It hits different when Mickey Guyton says "if you can see it, you can be it."
After all, Guyton ascends to heights this weekend never before seen by a Black woman in country music.
Grammy-nominated Guyton co-hosts the 56th annual ACM Awards alongside mainstay entertainer Keith Urban, becoming the first woman of color to lead the prime time network broadcast, and the first Black artist to co-host since late legend Charley Pride took the reins 35 years ago.
She steps into hosting after a year that saw Guyton reach a critical breakthrough by singing songs rich in her perspective as the foremost woman of color in a format dominated by stories from white men.
And now Guyton hopes others see her spotlight as an invitation to tell their truth in country music.
"As the world moves forward, I'm seeing so many people from all nationalities wanting to sing country music," Guyton told The Tennessean, part of the USA TODAY Network. "Me standing on that stage with Keith Urban is going to show all of these other people that they can do it, too. And it's just so cool."
'The perfect fit'
Guyton, a 37-year-old Texas native, earns her debut hosting gig on the heels of a year that saw floodgates open for a career that should've been bursting long before now. Signed to a record deal since 2011, her label has sporadically released music with teases of a full-length album "coming soon." She earned modest attention beyond Nashville circles — including an ACM nomination in 2016 — but remained largely ostracized from widespread success.
Then, last year, Guyton lent her booming voice to a pair of singles — "What Are You Gonna Tell Her?" and "Black Like Me" — that cut through with vital storytelling of her experience as a Black woman.
Terrestrial radio balked at Guyton's undeniable truth-telling; the songs barely gained rotation.
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But her music nonetheless reached underrepresented listeners hungry to feel heard in country music. "Black Like Me" — released during the height of protests against police brutality last summer — flew as high as the Grammy Awards; it earned Guyton a broadcast performance and nomination, making her the first solo Black woman in Grammys history to receive a country category nod.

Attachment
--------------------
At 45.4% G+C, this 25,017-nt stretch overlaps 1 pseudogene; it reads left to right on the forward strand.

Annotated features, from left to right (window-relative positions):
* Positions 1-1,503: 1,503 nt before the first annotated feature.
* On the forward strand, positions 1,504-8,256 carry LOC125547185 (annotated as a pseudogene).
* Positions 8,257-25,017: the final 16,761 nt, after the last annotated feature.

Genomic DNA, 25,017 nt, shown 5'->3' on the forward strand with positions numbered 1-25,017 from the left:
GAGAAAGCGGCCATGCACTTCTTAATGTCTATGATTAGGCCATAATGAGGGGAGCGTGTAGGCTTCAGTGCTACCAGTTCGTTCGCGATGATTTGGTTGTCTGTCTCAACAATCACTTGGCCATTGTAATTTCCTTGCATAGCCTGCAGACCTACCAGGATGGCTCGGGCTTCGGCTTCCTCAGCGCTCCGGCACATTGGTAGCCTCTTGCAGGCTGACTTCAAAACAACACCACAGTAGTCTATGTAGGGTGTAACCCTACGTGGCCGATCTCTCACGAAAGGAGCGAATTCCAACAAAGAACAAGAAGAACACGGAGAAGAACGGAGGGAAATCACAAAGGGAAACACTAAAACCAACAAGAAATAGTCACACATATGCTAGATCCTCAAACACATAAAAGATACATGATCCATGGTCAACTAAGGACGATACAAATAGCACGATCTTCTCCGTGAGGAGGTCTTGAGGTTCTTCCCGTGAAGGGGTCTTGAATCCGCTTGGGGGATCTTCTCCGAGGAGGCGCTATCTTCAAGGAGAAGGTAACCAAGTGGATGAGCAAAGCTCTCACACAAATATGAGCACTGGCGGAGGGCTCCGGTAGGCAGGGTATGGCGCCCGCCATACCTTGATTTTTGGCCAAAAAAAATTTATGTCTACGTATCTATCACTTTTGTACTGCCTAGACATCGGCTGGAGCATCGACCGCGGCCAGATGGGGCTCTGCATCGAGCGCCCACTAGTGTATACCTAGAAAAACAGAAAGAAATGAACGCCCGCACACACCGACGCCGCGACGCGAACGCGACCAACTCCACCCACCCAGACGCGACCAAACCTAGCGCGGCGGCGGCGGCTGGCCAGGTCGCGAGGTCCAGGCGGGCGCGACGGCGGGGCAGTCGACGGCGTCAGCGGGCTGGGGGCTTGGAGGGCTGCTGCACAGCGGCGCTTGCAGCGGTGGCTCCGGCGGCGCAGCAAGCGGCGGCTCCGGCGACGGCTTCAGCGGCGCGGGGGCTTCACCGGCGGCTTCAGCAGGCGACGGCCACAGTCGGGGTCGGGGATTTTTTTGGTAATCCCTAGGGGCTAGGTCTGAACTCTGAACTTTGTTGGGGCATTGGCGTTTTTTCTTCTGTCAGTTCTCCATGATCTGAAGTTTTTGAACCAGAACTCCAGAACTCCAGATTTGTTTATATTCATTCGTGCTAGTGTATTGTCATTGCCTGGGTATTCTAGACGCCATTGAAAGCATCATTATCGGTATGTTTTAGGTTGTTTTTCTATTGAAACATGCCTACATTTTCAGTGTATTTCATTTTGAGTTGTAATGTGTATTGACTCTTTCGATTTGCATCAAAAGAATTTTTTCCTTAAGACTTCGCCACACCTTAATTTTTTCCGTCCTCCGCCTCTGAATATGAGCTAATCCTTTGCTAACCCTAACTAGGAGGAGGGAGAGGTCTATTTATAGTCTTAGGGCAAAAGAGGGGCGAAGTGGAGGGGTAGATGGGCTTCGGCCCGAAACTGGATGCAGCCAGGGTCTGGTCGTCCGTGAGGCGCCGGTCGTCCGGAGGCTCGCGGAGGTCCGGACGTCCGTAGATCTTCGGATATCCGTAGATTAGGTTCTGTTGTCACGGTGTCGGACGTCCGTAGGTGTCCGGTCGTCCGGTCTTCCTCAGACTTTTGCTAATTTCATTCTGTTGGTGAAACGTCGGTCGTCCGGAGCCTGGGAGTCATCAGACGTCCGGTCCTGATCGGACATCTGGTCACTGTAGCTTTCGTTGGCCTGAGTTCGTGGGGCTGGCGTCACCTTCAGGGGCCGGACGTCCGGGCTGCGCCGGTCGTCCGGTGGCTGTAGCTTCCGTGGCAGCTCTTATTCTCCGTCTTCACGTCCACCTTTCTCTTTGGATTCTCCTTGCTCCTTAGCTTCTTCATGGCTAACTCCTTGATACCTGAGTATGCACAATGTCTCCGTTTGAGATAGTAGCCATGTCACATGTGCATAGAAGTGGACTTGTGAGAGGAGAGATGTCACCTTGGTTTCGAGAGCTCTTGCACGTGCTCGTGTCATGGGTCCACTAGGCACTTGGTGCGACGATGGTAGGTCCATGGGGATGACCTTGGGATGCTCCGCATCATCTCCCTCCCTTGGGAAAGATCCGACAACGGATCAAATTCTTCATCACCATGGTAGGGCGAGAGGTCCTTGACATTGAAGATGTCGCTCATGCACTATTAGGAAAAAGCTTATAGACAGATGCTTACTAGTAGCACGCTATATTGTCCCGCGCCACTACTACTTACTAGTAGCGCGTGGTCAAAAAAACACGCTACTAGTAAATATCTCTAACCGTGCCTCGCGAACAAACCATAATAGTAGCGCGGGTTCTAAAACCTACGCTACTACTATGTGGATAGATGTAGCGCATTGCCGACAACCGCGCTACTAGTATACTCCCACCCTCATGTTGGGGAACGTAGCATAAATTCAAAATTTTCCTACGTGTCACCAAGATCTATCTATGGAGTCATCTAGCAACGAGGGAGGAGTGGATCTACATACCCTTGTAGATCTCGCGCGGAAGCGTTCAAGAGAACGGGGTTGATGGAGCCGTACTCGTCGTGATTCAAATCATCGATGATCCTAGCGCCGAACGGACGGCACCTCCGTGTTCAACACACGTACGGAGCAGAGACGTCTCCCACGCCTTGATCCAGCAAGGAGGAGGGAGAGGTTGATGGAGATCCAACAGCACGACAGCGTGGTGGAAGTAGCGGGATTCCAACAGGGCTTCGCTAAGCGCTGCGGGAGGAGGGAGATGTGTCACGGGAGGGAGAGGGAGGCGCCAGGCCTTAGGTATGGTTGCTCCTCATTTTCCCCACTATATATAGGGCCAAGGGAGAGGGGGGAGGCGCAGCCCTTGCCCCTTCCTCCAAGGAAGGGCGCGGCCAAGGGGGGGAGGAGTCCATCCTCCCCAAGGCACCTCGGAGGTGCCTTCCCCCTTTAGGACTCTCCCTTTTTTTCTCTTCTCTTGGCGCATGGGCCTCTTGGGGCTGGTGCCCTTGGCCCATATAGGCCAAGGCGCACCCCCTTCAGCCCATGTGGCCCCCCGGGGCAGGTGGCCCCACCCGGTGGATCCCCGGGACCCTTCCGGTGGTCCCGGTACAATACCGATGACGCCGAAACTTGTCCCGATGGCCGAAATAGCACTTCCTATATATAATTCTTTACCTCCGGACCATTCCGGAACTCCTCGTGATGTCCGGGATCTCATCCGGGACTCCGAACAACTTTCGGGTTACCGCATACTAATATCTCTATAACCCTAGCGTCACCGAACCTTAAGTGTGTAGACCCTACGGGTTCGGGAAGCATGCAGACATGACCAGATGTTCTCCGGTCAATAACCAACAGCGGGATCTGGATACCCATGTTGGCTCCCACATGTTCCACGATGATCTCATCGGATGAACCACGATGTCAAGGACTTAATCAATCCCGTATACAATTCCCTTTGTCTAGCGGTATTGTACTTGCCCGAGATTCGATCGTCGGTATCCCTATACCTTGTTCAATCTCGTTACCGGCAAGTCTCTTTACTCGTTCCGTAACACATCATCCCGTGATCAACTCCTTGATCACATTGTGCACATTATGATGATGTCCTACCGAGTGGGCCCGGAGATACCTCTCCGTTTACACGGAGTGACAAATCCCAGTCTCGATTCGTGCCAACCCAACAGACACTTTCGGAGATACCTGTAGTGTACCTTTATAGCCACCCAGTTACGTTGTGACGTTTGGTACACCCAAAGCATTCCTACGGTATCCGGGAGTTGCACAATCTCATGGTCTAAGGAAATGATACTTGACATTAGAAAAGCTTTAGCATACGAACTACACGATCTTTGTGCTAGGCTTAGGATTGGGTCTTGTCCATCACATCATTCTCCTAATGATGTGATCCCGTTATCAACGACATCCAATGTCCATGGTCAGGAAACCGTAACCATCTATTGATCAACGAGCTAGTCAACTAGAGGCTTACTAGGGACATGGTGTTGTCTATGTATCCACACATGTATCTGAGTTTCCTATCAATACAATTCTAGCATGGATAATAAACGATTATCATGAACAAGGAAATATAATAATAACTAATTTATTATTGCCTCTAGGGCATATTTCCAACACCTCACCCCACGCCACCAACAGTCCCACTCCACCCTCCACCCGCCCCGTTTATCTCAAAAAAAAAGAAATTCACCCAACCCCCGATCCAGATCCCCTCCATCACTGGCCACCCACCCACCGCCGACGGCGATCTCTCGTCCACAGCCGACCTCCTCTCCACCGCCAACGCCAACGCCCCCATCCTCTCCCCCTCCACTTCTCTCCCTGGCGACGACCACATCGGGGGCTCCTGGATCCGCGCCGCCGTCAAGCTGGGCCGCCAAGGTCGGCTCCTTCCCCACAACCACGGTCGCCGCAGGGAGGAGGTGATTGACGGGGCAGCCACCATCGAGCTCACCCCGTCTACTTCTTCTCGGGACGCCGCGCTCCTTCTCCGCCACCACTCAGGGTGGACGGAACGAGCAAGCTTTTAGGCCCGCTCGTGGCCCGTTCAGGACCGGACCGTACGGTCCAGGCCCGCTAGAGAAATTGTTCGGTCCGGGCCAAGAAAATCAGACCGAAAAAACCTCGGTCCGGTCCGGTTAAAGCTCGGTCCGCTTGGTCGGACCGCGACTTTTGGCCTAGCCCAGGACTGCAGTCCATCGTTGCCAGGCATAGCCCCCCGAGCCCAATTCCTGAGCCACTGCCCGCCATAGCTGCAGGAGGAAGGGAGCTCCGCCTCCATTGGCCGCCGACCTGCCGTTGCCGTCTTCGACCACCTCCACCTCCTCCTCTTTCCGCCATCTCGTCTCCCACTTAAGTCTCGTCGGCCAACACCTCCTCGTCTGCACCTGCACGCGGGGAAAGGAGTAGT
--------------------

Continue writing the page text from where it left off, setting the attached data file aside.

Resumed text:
"I was terrified," Guyton said of releasing the song. "And then to see it take on this life and it's still taking on life, I can't even put into words what it is. ... It has made people angry. But it's made a lot of people happy and made people feel understood and encouraged."
And a watershed moment for Guyton arguably came months before the Grammys, at the ACM Awards last September. She and Urban performed a show-stopping rendition of "What Are You Gonna Tell Her?" that caught producers' attention.
After the performance, showrunners floated the idea to enlist Guyton to host, said Damon Whiteside, Academy of Country Music CEO.
"We were so, so impressed with her chemistry," Whiteside said, adding: "She just felt like the perfect fit because of her personality. We can shine a light on a future superstar."
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Urban, who played piano during the rendition despite "not being a piano player," said Guyton made him feel at ease on stage. Guyton said he returns the favor this year by reminding her to "be yourself" at the upcoming show.
"She's got a very, very collaborative heart, genuinely," Urban told The Tennessean. "I knew this was [going to] be a great experience."
'How can I help?'
Now, Guyton's voice helps illuminate a path for artists who might've previously felt left in the dark.